Appeal over fire safety regulations of new children's hospital was made 'with an eye towards costs'.
CHILDREN’S MINISTER KATHERINE Zappone has said that an appeal over fire safety requirements at the new children’s hospital in Dublin were made “with an eye towards costs” - writes thejournal.ie.
Zappone was speaking following a report yesterday in the Sunday Times which showed that the National Paediatric Hospital Development Board had lodged an appeal with An Bord Pleanála looking to get around a number of conditions related to fire safety.
Four specific conditions were imposed on it by Dublin City Council in relation to fire safety when planning permission for the hospital was granted. The development board has appealed three of these.
Speaking to RTÉ News yesterday , Children’s Minister Katherine Zappone said that the appeal was made with an eye towards costs, but that children’s safety won’t be compromised.
“The primary responsibility and concern is the safety of our children – full stop, end of story,” she said.
At the same time… they do have to have an eye on the costs in relation to the hospital and so I think with those concerns they questioned whether or not they need these three certain conditions.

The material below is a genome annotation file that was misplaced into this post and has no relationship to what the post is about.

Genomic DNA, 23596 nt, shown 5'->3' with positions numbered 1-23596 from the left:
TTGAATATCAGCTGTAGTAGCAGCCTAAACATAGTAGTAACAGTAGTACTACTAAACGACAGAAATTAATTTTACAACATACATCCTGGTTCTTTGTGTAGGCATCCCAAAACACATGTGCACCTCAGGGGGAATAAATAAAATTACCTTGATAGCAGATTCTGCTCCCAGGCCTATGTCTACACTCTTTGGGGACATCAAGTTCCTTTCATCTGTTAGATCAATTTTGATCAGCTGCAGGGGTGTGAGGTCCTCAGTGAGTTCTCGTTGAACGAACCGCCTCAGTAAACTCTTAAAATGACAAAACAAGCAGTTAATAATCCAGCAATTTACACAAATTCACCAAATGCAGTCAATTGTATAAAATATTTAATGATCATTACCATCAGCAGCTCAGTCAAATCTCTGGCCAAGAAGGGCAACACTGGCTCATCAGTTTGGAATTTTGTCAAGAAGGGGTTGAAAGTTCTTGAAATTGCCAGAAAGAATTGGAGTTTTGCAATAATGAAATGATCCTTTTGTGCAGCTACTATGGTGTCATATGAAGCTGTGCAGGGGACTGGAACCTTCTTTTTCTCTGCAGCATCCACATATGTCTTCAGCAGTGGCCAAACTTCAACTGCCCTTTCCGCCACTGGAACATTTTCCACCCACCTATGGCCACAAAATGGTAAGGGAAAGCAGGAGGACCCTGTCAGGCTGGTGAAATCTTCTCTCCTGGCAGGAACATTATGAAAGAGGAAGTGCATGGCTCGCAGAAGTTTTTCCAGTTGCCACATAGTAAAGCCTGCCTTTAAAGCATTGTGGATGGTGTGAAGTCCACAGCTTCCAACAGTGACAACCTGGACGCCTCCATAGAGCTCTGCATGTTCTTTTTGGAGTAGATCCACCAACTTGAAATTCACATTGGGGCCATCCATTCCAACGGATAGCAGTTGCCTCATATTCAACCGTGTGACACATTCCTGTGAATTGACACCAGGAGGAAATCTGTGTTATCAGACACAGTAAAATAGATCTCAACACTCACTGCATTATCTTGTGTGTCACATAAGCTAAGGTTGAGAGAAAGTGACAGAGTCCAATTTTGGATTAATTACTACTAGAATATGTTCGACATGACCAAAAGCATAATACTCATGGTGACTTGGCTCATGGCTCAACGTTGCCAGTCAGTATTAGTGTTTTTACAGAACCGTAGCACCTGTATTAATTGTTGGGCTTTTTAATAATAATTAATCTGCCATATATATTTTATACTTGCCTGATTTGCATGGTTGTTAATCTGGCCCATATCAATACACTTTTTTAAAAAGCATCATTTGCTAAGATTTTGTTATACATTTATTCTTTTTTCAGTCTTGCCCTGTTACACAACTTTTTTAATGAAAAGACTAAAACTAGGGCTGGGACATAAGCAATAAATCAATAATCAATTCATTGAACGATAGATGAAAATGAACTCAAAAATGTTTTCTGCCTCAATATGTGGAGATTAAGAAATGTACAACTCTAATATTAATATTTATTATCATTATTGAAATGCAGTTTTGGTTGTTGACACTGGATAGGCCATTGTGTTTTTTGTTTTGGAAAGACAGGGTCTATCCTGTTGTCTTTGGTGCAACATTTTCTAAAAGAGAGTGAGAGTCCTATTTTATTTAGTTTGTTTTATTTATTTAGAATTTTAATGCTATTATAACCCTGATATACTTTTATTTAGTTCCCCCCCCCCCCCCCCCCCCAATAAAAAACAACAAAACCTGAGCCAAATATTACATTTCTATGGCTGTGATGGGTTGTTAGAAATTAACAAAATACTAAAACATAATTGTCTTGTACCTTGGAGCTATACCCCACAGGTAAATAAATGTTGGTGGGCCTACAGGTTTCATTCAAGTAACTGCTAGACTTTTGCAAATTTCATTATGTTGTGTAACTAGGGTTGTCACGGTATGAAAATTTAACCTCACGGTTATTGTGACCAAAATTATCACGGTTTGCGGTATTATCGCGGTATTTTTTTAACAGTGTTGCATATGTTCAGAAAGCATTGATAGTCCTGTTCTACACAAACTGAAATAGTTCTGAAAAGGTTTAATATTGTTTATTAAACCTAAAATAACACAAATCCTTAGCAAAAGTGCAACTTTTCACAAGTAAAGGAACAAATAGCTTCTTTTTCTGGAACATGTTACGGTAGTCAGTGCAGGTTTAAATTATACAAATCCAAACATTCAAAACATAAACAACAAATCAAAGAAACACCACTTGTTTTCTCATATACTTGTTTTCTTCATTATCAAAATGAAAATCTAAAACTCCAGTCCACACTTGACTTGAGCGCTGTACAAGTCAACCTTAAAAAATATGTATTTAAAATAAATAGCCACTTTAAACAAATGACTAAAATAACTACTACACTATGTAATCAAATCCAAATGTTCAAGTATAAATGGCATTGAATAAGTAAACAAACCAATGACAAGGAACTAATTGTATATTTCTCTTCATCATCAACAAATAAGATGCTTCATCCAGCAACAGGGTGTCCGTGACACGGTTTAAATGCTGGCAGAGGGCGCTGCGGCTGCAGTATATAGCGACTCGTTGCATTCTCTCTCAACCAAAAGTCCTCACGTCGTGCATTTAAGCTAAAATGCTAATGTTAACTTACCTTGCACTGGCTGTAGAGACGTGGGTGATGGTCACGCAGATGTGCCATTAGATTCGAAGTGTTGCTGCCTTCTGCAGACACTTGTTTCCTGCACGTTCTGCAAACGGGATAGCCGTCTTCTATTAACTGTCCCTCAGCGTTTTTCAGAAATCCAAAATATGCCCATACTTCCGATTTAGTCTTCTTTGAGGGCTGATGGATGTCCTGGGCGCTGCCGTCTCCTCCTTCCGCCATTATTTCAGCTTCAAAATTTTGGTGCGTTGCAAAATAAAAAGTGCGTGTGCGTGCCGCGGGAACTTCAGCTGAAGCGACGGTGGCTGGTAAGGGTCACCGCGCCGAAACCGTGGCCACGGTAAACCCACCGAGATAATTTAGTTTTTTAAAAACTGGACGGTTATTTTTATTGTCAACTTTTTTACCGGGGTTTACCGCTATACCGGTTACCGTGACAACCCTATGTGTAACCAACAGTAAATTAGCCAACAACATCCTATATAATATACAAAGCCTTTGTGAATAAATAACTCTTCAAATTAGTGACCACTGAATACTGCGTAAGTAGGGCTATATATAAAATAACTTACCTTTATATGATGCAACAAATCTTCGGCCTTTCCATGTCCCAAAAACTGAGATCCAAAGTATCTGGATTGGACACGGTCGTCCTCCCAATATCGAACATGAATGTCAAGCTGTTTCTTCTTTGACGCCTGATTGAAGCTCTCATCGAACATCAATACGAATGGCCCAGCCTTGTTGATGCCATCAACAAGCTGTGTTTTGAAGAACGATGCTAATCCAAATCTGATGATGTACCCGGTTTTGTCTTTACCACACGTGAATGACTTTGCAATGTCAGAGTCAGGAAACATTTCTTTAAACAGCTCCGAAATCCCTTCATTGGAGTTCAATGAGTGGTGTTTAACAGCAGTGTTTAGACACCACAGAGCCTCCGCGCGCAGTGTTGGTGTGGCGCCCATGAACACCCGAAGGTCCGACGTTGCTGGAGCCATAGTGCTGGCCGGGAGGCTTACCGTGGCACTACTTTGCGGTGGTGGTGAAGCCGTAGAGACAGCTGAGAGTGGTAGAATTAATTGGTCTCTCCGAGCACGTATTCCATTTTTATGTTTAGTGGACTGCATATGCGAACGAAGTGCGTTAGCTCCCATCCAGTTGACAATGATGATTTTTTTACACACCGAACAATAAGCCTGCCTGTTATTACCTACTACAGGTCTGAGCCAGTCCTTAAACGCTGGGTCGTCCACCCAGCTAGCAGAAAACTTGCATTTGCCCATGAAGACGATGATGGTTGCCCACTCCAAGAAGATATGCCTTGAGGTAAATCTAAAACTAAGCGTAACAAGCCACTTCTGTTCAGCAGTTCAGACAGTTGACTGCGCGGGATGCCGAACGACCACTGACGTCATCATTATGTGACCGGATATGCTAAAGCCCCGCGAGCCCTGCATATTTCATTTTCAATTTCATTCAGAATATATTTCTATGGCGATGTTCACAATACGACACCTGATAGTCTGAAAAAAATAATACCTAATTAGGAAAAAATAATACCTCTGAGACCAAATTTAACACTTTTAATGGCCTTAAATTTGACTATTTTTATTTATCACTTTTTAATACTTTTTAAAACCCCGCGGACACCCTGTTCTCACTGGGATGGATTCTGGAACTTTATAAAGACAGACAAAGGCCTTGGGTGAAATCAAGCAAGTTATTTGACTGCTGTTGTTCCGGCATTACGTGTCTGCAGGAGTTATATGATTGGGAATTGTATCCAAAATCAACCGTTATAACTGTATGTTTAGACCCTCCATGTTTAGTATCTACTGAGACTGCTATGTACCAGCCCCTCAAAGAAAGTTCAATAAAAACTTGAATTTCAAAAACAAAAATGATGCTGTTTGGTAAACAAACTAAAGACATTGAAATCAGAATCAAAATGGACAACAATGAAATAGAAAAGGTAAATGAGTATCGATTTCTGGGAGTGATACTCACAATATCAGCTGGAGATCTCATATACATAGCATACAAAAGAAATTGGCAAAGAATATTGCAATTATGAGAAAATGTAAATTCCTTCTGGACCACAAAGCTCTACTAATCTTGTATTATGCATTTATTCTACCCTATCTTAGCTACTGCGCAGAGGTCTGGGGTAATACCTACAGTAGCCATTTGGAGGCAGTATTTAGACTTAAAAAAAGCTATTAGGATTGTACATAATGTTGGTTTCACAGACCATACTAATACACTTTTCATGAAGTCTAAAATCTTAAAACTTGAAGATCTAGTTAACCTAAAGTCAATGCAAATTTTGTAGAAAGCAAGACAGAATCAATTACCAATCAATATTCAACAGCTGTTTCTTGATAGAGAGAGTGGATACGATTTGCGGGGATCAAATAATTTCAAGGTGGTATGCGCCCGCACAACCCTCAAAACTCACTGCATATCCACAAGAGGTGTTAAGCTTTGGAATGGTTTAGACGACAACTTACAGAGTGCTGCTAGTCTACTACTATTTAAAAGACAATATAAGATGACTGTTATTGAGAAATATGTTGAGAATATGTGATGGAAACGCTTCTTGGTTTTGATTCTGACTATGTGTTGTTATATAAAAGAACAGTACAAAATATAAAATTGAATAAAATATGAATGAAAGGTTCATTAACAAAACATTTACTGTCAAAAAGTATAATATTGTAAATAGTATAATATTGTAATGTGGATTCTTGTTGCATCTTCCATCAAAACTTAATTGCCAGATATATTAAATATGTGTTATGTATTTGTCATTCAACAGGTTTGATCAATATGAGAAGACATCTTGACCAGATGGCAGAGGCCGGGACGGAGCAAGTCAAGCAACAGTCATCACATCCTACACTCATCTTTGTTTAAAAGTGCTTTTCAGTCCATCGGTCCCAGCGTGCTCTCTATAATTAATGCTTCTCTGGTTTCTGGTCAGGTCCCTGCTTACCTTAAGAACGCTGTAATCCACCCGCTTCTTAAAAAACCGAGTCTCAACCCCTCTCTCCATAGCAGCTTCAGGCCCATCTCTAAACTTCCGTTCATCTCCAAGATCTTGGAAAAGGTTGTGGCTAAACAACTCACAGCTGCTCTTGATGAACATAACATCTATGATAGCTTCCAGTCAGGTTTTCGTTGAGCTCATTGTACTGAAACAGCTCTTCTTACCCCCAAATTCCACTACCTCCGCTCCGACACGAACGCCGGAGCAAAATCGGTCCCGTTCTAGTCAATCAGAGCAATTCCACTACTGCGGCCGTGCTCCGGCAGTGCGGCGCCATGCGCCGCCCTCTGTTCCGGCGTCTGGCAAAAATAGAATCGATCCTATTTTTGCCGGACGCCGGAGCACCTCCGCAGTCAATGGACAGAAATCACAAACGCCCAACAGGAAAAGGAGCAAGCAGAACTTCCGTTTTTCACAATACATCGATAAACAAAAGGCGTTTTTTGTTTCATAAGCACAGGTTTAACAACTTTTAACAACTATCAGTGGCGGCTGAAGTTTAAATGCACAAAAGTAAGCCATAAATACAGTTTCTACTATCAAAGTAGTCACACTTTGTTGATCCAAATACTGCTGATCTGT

The National Children’s Hospital will be located on the St James’s Hospital site in Dublin and will take over for the three existing hospitals in the county.
It is due to be completed in 2021 and it is estimated that it will cost over €1 billion by the time it is complete.
In a statement released yesterday, the National Paediatric Hospital Development Board said that children’s safety was the “primary concern” for everyone involved in the project.
“The safety of children attending the new children’s hospital and that of their parents and visitors, together with hospital staff and the wider community, is the primary concern for all those involved in this project,” the board said.
“The National Paediatric Hospital Development Board held extensive consultations with the Dublin City Council Fire Brigade in preparation for the application of the Fire Safety Certificate for the new children’s hospital, and we are confident that the fire safety design measures we have proposed are both compliant with, and indeed exceed, current regulations and standards.
“The provision of fire sprinkler protection planned for the new children’s hospital will exceed the number that is set out within the fire safety regulation legislation.
A statutory process is underway in relation to a number of conditions relating to the Fire Safety Certificate. A decision is expected from on An Bord Pleanála by year end and the NPHDB will comply with any fire safety requirements associated with ABP’s decision.
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